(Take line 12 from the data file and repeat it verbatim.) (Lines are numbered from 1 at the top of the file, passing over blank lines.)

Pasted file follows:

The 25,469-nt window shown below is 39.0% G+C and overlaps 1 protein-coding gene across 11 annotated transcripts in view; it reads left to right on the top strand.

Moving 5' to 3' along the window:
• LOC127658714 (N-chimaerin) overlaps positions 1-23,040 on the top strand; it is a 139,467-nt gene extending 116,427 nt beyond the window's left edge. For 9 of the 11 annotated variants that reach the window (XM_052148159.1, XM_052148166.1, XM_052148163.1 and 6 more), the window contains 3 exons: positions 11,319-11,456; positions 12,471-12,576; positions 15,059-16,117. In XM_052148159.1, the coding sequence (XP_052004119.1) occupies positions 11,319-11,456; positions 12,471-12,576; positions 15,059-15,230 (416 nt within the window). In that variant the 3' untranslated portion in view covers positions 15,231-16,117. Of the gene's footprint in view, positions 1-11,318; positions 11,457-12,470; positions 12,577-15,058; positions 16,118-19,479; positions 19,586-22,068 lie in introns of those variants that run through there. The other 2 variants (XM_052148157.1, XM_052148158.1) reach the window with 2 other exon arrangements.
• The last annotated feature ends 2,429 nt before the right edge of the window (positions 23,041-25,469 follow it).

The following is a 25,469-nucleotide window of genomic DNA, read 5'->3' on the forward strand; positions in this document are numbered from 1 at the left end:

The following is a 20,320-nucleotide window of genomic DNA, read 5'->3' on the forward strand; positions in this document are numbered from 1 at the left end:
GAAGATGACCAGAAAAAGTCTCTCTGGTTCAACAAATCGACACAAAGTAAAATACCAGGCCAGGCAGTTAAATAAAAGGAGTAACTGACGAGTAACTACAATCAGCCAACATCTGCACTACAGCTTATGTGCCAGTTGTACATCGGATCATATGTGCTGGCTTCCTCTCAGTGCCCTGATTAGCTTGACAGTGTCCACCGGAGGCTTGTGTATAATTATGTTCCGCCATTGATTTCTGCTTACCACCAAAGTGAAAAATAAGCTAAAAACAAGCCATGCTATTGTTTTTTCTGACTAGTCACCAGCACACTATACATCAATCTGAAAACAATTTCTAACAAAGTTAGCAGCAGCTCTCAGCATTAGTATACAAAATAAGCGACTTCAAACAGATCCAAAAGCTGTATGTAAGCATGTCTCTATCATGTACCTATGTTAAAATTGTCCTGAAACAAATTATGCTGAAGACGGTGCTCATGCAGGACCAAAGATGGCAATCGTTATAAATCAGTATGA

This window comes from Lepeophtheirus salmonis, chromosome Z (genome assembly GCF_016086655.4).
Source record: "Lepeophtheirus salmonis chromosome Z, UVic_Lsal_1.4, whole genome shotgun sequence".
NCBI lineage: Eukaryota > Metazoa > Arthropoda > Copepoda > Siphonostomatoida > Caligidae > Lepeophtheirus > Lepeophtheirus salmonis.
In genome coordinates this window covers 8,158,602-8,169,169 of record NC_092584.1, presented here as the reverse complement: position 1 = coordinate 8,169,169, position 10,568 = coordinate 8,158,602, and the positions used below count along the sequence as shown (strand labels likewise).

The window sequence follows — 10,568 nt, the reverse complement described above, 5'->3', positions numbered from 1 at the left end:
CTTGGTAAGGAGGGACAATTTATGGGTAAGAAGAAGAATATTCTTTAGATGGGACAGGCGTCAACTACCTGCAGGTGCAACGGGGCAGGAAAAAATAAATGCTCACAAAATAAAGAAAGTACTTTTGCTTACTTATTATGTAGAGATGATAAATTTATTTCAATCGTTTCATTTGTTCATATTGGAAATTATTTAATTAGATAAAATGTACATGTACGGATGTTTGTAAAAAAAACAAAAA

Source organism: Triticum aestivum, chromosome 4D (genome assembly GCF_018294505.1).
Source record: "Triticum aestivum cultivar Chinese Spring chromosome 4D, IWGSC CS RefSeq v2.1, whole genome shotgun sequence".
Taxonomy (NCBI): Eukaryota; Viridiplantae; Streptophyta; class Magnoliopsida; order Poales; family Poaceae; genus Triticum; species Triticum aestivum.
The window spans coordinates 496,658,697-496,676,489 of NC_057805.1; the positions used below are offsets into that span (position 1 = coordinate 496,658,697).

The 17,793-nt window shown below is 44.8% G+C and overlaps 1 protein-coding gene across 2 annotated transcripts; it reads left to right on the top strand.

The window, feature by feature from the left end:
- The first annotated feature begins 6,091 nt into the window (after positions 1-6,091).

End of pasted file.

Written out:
The window sequence follows — 10,568 nt, the reverse complement described above, 5'->3', positions numbered from 1 at the left end: